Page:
In this talk we report a high performance implementation of this algorithm. Basic elementary steps were recoded to take advantage of new features of recent Intel processors (SSE4 operations). Moreover, the linear algebra library was upgraded to a multi-threaded implementation. It out- performs by several order of magnitude the Magma/Singular/FGb implementations of FGLM. For instance, considering the problem of computing a Lex Gröbner basis from an already computed DRL Gröbner basis of a system of 3 random polynomials in 3 variables of degree 19 over , it takes 1084.0 sec (resp. 8248.3 sec) with Magma (resp. Singular); this time drops to 15.3 sec using the basic sequential C implementation of the new algorithm. Finally, it takes only 0.71 sec to achieve the same computation using a Bi QuadCore CPU with new implementation.

Mickael Gastineau and Jacques Laskar (IMCCE)

Trip (Monday, 14h50–15h40). Trip is a computer algebra system that is devoted to perturbation series computations, and specially adapted to celestial mechanics. Started in 1988 by J. Laskar, as an upgrade of the special purpose Fortran routines elaborated for the demonstration of the chaotic behavior of the Solar System, Trip is now a mature tool for handling multivariate generalized power series. Trip contains also a numerical kernel and could be linked to other computer algebra systems through the Scscp protocol. Trip takes advantage of multiples cores available on modern computers using the work-stealing techniques and efficient memory management. We will present the design of Trip and the techniques used for the parallel computations.

Claude Gomez and Serge Steer (Scilab Enterprises CEO)

Scilab: What's new? (Tuesday, 16h10–17h00). Scilab is the free numerical computation software for engineering and scientific applications. Originally based on research at INRIA (the French Research Institute for Computer Science and Automatic Control), Scilab software has become the free reference in numerical computation. Supported by a Consortium made of industrials and academics and by a strong community of developers, Scilab is used worldwide.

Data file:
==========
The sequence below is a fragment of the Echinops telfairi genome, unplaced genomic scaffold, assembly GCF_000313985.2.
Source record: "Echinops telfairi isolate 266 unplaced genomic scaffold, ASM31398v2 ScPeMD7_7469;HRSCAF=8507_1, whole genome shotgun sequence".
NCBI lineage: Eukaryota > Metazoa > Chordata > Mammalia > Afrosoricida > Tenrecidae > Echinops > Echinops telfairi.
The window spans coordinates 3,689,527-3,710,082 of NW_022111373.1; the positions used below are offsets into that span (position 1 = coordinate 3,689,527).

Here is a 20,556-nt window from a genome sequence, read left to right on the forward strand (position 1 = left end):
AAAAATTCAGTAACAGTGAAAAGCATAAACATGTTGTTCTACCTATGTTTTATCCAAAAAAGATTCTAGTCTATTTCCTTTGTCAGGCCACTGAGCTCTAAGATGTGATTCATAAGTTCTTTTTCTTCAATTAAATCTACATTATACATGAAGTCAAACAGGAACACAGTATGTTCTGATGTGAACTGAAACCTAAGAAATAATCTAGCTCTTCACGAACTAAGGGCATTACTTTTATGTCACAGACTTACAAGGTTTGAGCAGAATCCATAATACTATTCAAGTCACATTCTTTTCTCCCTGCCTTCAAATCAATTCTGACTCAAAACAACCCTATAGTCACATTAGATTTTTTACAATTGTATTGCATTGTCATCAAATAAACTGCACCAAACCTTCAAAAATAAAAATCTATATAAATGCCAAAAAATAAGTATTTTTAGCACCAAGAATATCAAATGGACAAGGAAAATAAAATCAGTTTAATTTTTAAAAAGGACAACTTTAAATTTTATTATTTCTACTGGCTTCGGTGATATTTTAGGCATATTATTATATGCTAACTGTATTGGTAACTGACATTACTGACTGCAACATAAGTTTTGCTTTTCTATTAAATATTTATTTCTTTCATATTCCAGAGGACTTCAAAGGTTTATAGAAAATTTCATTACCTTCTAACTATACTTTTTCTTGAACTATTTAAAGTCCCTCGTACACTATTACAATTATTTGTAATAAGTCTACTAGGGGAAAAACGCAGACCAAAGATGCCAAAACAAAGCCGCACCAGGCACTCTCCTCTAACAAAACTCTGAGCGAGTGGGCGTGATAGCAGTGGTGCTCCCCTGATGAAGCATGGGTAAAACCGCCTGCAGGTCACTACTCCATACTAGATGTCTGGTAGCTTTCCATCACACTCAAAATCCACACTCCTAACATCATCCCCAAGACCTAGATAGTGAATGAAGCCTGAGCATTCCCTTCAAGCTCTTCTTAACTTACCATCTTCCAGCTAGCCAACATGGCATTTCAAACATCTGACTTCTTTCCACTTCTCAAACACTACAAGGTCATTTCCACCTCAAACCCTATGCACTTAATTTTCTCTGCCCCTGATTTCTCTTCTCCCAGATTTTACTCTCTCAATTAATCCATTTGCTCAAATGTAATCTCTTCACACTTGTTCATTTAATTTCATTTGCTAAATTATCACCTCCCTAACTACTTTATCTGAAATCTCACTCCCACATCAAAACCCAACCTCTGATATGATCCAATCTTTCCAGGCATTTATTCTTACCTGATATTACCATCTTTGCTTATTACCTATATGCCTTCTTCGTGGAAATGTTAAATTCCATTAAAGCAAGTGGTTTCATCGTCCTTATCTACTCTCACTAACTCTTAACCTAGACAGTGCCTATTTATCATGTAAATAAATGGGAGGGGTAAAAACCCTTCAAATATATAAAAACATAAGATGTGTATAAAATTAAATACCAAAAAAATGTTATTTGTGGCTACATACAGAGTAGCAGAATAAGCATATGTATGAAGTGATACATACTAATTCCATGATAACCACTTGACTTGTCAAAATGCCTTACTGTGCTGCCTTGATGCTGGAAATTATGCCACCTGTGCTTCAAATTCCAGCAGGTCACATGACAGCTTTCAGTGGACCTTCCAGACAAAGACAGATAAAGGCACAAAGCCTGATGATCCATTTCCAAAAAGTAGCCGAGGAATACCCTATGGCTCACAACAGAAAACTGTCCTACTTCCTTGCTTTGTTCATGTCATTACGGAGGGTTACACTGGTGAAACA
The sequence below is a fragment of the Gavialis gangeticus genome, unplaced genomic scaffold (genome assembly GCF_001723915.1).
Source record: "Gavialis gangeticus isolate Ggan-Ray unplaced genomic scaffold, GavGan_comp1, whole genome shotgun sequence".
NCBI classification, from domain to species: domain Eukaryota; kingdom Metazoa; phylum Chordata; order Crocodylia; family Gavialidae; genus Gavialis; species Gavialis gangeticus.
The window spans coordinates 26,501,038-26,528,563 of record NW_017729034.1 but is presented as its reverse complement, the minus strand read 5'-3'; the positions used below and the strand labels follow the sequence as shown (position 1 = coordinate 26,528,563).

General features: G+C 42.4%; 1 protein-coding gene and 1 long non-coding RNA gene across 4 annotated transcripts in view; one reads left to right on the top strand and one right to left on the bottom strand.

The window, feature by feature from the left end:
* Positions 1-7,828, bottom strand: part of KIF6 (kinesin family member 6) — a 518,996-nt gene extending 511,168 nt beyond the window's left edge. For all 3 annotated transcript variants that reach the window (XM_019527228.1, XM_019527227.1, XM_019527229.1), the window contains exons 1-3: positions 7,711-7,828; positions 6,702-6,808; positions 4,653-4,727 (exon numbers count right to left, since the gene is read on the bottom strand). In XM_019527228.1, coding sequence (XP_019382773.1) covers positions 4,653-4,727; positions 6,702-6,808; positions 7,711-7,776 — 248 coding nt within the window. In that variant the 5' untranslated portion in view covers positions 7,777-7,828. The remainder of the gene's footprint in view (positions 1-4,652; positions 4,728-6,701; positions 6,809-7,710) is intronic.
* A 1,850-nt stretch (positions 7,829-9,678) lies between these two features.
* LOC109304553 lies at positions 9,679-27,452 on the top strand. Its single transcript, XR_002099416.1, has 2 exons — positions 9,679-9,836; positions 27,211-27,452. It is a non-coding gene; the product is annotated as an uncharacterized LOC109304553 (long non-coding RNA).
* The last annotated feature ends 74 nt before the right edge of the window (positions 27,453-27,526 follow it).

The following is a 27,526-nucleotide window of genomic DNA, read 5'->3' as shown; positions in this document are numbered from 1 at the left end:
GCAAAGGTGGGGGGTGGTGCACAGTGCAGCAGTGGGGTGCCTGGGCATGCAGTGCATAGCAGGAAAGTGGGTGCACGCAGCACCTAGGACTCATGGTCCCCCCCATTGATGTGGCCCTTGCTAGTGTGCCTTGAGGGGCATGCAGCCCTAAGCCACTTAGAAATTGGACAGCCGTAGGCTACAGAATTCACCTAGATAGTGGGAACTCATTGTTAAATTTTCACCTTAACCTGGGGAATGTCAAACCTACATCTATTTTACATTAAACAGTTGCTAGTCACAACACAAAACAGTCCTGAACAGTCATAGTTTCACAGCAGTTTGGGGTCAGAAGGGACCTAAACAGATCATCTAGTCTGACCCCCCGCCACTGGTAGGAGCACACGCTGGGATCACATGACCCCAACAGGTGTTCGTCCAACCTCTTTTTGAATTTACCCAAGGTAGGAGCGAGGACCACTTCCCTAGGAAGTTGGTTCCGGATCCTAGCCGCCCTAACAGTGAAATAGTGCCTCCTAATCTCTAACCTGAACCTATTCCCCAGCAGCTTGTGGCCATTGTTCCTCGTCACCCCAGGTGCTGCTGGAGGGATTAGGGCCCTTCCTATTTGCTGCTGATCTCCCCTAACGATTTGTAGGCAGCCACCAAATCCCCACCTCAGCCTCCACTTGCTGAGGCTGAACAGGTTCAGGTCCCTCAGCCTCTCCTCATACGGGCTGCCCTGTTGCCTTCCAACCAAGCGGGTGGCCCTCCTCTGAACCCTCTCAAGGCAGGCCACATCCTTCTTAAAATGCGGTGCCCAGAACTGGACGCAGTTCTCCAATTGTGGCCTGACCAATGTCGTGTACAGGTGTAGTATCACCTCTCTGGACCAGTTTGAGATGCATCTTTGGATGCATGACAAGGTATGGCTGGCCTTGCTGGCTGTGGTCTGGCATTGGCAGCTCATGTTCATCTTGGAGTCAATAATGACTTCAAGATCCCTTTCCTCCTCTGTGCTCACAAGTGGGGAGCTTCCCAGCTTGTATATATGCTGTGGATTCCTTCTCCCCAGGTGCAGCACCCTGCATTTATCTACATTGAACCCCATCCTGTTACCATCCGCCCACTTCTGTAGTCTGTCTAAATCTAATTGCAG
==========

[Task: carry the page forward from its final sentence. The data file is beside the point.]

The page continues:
Scilab software is currently used in educational and industrial environments around the world. There are more than 50,000 monthly remote loadings from the Web site of the Consortium. About 80 countries download Scilab. Scilab includes hundreds of mathematical functions with complete on-line help. It has an interpreter and a high level programming language. Scilab language is made for easily performing linear algebra and matrix computations. It allows making 2-D, 3-D graphics, and animation. Scilab works under Windows XP/Vista/Seven, GNU/Linux, and MacOSX. In the presentation we will first explain briefly how we manage the process of free software development from Research to business with the recent creation of Scilab Enterprises Company. This process is completely based upon the strategic orientation of the roadmap of Scilab, mainly towards High Performance Computing and Embedded Systems. So we will present what is new in Scilab today and which are the future developments, stressing on future major improvement: Scilab 6.

Daniel Grayson (Univ. of Illinois)

Macaulay2 (Thursday, 14h–14h50). I will discuss aspects of the design of the Macaulay2 user language that might be useful in the Magix project and assess their advantages and disadvantages based on the experience of our users.

Massimiliano Gubinelli (Univ. Paris Dauphine)